1. Khakhara Deula: Pumpkin is called Kakharu in Odia-the local language in Odisha/ Kalinga. If the mastaka (head) of the temple resembles the edge of pumpkin, it is called Khakhara deula. I am unaware of the reasons till now but almost all the Shakti temples in Odisha have Khakhara deula architecture. I have discussed one such temple called Vaital Temple @ this link: http://nuagapa.com/2016/12/25/vaital-temple-bhubaneswar-odisha-india/

     

  2. Pidha Deula: In rural Odisha, thatched Houses were common and the thatched slanting roof made of properly cut & trimmed straw or wooden piles is called a Pidha. A temple designed in this form is called a Pidha deula. Let me see if I can work on a Pidha Deula example soon and publish.

     

  3. Rekha Deula: Most of the Vishnu and Shiva temples in Kalinga are of Rekha order. There are multiple types of Rekha Deula (Ekaratha deula, Triratha deula, Pancharatha deula, Saptaratha deula, Nabaratha deula) and the type is determined by the concepts of vaastu and sub-soil structure primarily but other components helping the decision are height, complexity of design, durability, etc. I have no intention of trivialising this entire detailed science with just a few points. So, I will just skim over the primary concepts. And since our temple here is a Pancha Ratha Deula, I will use this as the case in point. Now, why is Pancha Ratha so called? Let’s see the following picture:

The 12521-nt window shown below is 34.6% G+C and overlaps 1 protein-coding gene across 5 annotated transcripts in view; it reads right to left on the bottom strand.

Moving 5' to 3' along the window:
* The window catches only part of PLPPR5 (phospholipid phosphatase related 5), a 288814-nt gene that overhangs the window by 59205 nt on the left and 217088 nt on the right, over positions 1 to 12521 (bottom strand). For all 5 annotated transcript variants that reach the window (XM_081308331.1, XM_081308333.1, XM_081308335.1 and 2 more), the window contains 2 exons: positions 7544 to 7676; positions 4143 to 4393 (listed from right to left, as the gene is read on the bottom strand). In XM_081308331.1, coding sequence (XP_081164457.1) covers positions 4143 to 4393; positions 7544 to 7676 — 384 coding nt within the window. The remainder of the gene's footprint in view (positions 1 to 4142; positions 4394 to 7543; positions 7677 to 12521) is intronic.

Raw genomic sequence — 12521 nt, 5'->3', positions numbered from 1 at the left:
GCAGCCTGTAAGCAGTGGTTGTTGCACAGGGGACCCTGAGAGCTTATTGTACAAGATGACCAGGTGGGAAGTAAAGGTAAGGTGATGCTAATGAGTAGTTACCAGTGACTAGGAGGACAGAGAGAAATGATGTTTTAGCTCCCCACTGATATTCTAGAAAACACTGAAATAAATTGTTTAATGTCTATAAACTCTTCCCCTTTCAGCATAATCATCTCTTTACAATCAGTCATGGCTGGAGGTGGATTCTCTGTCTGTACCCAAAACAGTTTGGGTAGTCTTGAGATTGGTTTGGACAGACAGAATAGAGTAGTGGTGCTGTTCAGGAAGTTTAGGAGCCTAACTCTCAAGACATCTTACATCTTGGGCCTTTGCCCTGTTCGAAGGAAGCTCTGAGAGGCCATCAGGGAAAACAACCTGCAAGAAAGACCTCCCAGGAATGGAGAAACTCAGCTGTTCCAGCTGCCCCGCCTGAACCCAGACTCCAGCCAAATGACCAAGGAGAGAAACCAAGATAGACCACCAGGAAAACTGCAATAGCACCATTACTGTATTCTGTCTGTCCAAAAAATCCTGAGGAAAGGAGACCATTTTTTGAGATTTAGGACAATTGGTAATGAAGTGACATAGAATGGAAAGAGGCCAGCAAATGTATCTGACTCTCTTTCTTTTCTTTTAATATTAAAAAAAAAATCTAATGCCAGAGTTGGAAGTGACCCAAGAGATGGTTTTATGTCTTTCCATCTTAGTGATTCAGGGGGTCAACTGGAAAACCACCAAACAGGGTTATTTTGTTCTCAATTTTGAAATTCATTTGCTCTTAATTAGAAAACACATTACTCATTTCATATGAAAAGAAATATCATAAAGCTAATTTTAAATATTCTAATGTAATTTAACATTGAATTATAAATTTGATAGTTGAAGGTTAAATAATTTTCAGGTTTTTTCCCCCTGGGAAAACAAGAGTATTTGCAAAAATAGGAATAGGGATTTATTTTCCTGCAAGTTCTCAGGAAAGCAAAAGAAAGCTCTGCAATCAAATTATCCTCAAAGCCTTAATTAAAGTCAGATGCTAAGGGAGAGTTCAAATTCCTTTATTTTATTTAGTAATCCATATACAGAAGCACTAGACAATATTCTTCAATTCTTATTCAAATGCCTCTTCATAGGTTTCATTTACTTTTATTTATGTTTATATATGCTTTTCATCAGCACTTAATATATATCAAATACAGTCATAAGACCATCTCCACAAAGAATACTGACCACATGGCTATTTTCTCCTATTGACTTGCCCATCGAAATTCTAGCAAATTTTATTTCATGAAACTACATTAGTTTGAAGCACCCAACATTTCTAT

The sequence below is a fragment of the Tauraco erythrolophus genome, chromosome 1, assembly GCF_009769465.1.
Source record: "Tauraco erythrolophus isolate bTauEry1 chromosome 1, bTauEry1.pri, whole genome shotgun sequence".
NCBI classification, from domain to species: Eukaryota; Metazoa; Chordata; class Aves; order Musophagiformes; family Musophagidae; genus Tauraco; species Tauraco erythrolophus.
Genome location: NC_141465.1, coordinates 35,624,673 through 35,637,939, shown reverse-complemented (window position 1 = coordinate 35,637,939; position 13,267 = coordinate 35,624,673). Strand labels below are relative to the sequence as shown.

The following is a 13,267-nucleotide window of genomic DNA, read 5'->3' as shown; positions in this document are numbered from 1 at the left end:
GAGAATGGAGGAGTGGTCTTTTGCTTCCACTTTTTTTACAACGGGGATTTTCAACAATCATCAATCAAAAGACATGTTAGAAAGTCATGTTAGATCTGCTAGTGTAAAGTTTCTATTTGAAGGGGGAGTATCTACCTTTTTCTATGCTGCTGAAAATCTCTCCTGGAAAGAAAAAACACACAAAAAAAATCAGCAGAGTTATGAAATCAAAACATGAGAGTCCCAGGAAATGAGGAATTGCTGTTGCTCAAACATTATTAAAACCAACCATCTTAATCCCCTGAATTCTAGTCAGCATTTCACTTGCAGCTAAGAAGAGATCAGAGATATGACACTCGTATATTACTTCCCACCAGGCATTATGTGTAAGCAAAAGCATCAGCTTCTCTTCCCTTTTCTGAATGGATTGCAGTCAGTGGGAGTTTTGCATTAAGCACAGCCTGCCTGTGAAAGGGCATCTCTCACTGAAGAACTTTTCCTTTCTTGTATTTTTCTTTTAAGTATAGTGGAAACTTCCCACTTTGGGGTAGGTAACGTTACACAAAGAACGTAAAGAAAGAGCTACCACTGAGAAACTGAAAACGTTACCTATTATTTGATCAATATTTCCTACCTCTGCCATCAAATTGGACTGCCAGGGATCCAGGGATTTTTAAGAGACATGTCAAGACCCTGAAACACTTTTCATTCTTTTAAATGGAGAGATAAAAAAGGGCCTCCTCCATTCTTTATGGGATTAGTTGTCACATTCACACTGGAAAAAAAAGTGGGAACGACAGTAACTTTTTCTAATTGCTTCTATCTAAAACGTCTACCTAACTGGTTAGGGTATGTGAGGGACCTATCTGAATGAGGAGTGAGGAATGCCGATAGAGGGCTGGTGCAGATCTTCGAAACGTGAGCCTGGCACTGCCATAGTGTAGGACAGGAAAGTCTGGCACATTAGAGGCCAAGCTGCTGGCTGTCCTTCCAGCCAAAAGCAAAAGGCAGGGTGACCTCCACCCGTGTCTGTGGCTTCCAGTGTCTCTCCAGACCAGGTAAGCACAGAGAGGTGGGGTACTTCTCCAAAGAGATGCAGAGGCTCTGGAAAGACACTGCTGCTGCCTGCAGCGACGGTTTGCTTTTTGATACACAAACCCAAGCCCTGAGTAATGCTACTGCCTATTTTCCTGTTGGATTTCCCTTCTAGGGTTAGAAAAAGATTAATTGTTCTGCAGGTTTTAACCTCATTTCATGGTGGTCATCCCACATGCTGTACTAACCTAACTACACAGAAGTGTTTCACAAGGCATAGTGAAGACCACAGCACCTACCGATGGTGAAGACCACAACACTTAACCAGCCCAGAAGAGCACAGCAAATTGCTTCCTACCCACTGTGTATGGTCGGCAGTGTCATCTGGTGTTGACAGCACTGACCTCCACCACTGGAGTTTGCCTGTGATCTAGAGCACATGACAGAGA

Pancharatha base

 

Points to understand here:

  1. Five primary pillars on each line of the diamond (I have demarcated this with different colours for easy understanding). So, Eka-ratha (eka=1) is just a cuboid, Tri-ratha (tri=3) has three pillars, Sapta-ratha (sapta=7) has seven pillars, Naba-ratha (naba=9) has nine pillars along the diamond. The more the feasibility of pillars, more circular and higher the structure can be.

     

     

  2. Each of those pillars is called a Paga and has a name.
    1. The pillars at the vertices of the diamond are called Roha Paga (Roha= main base or mount).
    2. The ones next to them are called Anu-roha
      Paga (Anu=next to or behind or after)
    3. The ones in the middle are called Kanika Paga (Kanika= corner or ear)

Pancharatha base-inner sanctum

  1. The unshaded-portion in the centre is the sanctum sanctorum.

     

  2. The main temple or the Vimana raises up from the foundation as is shown below

Pancharatha outer Structure

Temples design-west face- overall pointers

Now, without going very deep into the detailed architecture, I take you to the outer temple design. Hope the labels are self-explanatory. I couldn’t take a close-up of the Mastaka (head) of Brahmeshwara temple to show it clearly. But, in my next article, I will attempt the magnificent Lingaraja Temple. I will try and take the concept of Mastaka in more detail.

I may have loaded you with a lot of technical details already. So, I break here before I get into my detailed description and interpretation of various temple components. Lots of images coming up in the next part of the blog. So, stay tuned and stay blessed.